Hampson-Hardeman Cup: The match that began a movement

THIS weekend sees Melbourne host the Western Bulldogs for yet another instalment of the Hampson-Hardeman Cup.

With the cup named after women’s footy pioneers Barb Hampson and Lisa Hardeman, something that is often forgotten amid the growth of AFL Women’s over the last six years is how the initial rivalry between these two clubs kicked it all off, almost 10 years ago.

In 2013, what would become a series of exhibition matches begun with a one-off match between two All Star sides of women’s footy, representing the two respective clubs. The teams were selected via a draft process, with either team taking turns to pick their 25-player squads.

The two very first picks were not only recognisable faces in the Victorian women’s footy community at the time, but have gone on to become AFLW captains. Melbourne selected its current captain Daisy Pearce, while the Bulldogs nabbed the now Collingwood skipper Steph Chiocci.

Looking at the two final squads, they were certainly star studded, featuring some of the modern day greats of what we now know to be the elite competition in women’s football.

Of the 50 players who turned out in that match, only seven did not go on to play in the AFLW. However, one of them – Natalie Wood – is now Essendon’s inaugural coach, and retired from playing some three years too early.

Alongside Pearce, the Melbourne side that night included the likes of Adelaide skipper Chelsea Randall, Fremantle stars Kara Antonio and Kiara Bowers, current Bulldogs assistant Melissa Hickey, and GWS captain Alicia Eva.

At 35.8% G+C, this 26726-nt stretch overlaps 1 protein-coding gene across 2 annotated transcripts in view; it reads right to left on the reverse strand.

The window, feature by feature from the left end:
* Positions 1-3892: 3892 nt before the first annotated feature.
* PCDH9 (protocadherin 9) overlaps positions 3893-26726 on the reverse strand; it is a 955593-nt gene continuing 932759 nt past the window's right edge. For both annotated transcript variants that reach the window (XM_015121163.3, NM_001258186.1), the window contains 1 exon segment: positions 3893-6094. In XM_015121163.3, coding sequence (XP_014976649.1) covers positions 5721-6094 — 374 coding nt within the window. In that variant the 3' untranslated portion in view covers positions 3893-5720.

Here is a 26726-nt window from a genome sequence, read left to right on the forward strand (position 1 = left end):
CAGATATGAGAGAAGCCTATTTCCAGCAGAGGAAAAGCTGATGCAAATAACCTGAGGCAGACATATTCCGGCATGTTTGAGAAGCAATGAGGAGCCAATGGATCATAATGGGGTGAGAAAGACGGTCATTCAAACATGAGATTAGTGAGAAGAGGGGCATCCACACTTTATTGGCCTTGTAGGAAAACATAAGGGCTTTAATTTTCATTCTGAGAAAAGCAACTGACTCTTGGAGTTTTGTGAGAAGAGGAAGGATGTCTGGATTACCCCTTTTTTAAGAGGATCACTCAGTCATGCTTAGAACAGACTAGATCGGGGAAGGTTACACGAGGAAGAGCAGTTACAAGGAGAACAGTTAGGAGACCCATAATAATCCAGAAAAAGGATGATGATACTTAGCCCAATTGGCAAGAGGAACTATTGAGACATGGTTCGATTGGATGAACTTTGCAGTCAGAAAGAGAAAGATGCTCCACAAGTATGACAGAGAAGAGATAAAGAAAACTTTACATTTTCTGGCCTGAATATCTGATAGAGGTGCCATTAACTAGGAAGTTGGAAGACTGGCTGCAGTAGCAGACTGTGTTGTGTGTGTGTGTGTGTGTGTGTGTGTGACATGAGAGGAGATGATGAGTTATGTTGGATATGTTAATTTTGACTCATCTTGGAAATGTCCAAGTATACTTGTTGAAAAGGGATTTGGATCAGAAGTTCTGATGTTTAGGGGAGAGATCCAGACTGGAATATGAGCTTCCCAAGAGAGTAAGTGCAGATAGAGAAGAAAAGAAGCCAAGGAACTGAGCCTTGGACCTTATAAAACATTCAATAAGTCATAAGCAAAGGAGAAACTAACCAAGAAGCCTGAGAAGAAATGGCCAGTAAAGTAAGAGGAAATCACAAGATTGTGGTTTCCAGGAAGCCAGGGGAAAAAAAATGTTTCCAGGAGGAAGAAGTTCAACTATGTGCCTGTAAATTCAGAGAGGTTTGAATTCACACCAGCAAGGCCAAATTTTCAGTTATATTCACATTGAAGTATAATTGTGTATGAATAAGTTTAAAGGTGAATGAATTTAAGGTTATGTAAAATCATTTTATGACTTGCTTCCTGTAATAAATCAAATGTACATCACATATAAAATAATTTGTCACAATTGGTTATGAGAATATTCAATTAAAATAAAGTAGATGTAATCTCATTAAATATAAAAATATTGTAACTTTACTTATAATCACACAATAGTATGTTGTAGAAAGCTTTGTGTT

Meanwhile, the Bulldogs squad ironically included much-loved Melbourne midfielder Karen Paxman, alongside North Melbourne skipper Emma Kearney, the now Port coach Lauren Arnell, Richmond skipper Katie Brennan, and the reigning W Medallist Emily Bates.

The two sides were coached by Michelle Cowan (Melbourne) and Peta Searle (Western Bulldogs), and although the Dees came away with the chocolates that night, the match was about so much more than the result.

It can really be pinpointed as the moment where the journey to AFLW truly started.

The following year there was a second exhibition match, this time hosted by the Bulldogs. As 2015 rolled around, the series was expanded to two matches.

The first of the fixtures was also a ratings success, with the game pulling in more viewers than the Adelaide-Essendon AFLM match on the same weekend.

The Western Bulldogs and Melbourne come together after one of their historic exhibition matches | Image Credit: AFL Photos

When 2016 came along, the exhibition series grew even more and led to matches being played outside Victoria, with teams from New South Wales, Queensland, South Australia and Western Australia, and the two Victorians playing matches against each other.

As in previous years, it all culminated in the All Star exhibition match between the trailblazing Dogs and Dees.

Moana Hope kicked six majors that night as the Bulldogs won their second on the trot, after defeating the Dees in the earlier match that year.

As the AFLW was established and grew, the rivalry and tradition also continued.

The two clubs have played each other every season since the beginning of the AFLW competition, with the ledger currently at 4-2 in favour of the Dees.

However, one of those Bulldogs wins was an epic final round clash back in 2018 which saw the Bulldogs pinch the win at the death to qualify for the Grand Final and eliminate Melbourne from the premiership race.

Now, as the Dees and Bulldogs prepare to write another page in their storied rivalry, the journey they share must never be forgotten, having meant so much more than perhaps any other rivalry in the competition both now and forever in history.

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